Mercedes F1 team boss Toto Wolff has cautioned against the human cost of F1’s expanding calendar, as triple-headers return on the provisional 23-round 2021 schedule.
Triple-headers with three consecutive race weekends were first used in the 2018 season but drew a lot of criticism from the teams due to the strain they put on travelling crews.
The 2019 season did not feature any, but then COVID-19 came along and forced F1 to completely rework the 2020 calendar with a late season start in July.
The need to get as many races in as possible has forced the sport to add four triple-headers to the compressed schedule, the last of which will kick off next weekend with the first of two races in Bahrain followed by the Abu Dhabi season finale.
F1 teams have accepted triple-headers as a necessary evil in 2020 considering the unique circumstances, but several team principals are not keen on continuing the practice in the future.
In July McLaren team boss Andrea Seidl cautioned that triple-headers “cannot be the new standard going forward in future seasons”.
Yet when F1 announced its provisional 23-round schedule for 2021, the calendar did feature two new triple-headers in a space of just seven weeks.
The European trio of Spa, Zandvoort and Monza will be followed by a logistically tough run of Sochi, Singapore and Suzuka.
The calendar drew a mixed response in the paddock, with teams understanding the need to recover revenue after a financially punishing 2020, while also cautioning against overworking their staff.
“I think the teams are the beneficiaries of growing revenue and income,” Mercedes team principal Toto Wolff said. “In that respect we all need to support for the business to grow.
“On the other side a couple of triple-headers will take a toll on the people. I think there is an Asian triple-header that will mean we are more than three weeks away from home and that is certainly not something that is great.”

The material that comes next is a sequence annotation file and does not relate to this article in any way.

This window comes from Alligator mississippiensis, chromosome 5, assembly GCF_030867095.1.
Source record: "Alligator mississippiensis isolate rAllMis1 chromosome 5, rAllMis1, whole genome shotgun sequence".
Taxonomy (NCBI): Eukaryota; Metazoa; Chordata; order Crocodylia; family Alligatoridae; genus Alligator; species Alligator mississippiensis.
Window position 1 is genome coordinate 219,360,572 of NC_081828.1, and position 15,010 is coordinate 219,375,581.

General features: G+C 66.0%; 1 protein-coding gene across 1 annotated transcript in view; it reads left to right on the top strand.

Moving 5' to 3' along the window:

Wolff explained Mercedes is already looking into rotating its travelling staff to try and manage the load.
“You must not forget that the hardest working people are the ones that set up the garages and take them down and the mechanics that will have overnighters if something goes wrong,” he added.
“You need to question how long that is sustainable and whether you implement a different system by having a second crew that can take over these toughest roles and this is something we are looking at at the moment.”
Outgoing F1 CEO Chase Carey told investors that the sport “expects to move to a 24-race calendar in the next few years”, which would make future triple-headers a likely scenario.
Haas team boss Guenther Steiner shared Wolff’s concerns and urged F1 owner Liberty Media to ensure its future plans for an expanded calendar are sustainable.
“It will take a toll on the people but I think especially in the times we are in now we need to do it,” Steiner said.
“But then FOM needs to look into it, if it’s something we want to do for the long term, if this many races are sustainable and if there is no saturation coming in by the spectators.”
Steiner said teams will also have to “try to find some solution” in case the calendar does get expanded even further.
“On the people side we need to come up with plans that we don’t overwork them,” he added.
“We overwork them anyway, but we need to be clear that we cannot demand that all the time.
“If it gives us more revenue we need to come up with ideas where we make it sustainable for ourselves, where we don’t need to wait until we are told to do that.
“It’s part of where Formula 1 is going. We will just find out in a few years if more races is the right way. We need to try it and try to find some solution where our people do not get worn out.”
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